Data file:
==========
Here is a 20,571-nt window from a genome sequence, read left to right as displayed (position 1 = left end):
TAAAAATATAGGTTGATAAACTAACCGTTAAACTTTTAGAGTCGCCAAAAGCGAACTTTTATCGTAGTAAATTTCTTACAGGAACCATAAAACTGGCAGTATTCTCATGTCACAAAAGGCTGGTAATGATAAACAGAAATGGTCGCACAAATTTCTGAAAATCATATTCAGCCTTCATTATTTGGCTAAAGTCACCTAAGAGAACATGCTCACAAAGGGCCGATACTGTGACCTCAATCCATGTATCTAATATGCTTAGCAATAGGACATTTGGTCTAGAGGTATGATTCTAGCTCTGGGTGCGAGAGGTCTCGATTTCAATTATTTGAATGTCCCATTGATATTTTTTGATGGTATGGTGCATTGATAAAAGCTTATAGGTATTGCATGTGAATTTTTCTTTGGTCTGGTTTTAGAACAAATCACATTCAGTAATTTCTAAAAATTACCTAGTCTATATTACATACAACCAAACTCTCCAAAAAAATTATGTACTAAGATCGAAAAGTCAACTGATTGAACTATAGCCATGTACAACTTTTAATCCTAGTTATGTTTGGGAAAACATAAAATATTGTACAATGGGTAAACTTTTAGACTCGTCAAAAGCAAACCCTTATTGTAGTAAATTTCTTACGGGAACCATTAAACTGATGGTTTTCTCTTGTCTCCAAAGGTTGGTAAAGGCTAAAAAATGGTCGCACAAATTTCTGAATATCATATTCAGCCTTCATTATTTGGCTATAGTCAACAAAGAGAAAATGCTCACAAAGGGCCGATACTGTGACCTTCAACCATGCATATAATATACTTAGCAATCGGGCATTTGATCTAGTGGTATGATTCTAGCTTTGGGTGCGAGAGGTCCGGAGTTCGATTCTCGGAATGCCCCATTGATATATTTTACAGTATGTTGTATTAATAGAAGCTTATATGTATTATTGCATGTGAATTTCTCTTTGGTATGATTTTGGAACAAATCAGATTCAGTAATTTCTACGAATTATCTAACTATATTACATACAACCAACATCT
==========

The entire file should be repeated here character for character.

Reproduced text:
Here is a 20,571-nt window from a genome sequence, read left to right as displayed (position 1 = left end):
TAAAAATATAGGTTGATAAACTAACCGTTAAACTTTTAGAGTCGCCAAAAGCGAACTTTTATCGTAGTAAATTTCTTACAGGAACCATAAAACTGGCAGTATTCTCATGTCACAAAAGGCTGGTAATGATAAACAGAAATGGTCGCACAAATTTCTGAAAATCATATTCAGCCTTCATTATTTGGCTAAAGTCACCTAAGAGAACATGCTCACAAAGGGCCGATACTGTGACCTCAATCCATGTATCTAATATGCTTAGCAATAGGACATTTGGTCTAGAGGTATGATTCTAGCTCTGGGTGCGAGAGGTCTCGATTTCAATTATTTGAATGTCCCATTGATATTTTTTGATGGTATGGTGCATTGATAAAAGCTTATAGGTATTGCATGTGAATTTTTCTTTGGTCTGGTTTTAGAACAAATCACATTCAGTAATTTCTAAAAATTACCTAGTCTATATTACATACAACCAAACTCTCCAAAAAAATTATGTACTAAGATCGAAAAGTCAACTGATTGAACTATAGCCATGTACAACTTTTAATCCTAGTTATGTTTGGGAAAACATAAAATATTGTACAATGGGTAAACTTTTAGACTCGTCAAAAGCAAACCCTTATTGTAGTAAATTTCTTACGGGAACCATTAAACTGATGGTTTTCTCTTGTCTCCAAAGGTTGGTAAAGGCTAAAAAATGGTCGCACAAATTTCTGAATATCATATTCAGCCTTCATTATTTGGCTATAGTCAACAAAGAGAAAATGCTCACAAAGGGCCGATACTGTGACCTTCAACCATGCATATAATATACTTAGCAATCGGGCATTTGATCTAGTGGTATGATTCTAGCTTTGGGTGCGAGAGGTCCGGAGTTCGATTCTCGGAATGCCCCATTGATATATTTTACAGTATGTTGTATTAATAGAAGCTTATATGTATTATTGCATGTGAATTTCTCTTTGGTATGATTTTGGAACAAATCAGATTCAGTAATTTCTACGAATTATCTAACTATATTACATACAACCAACATCT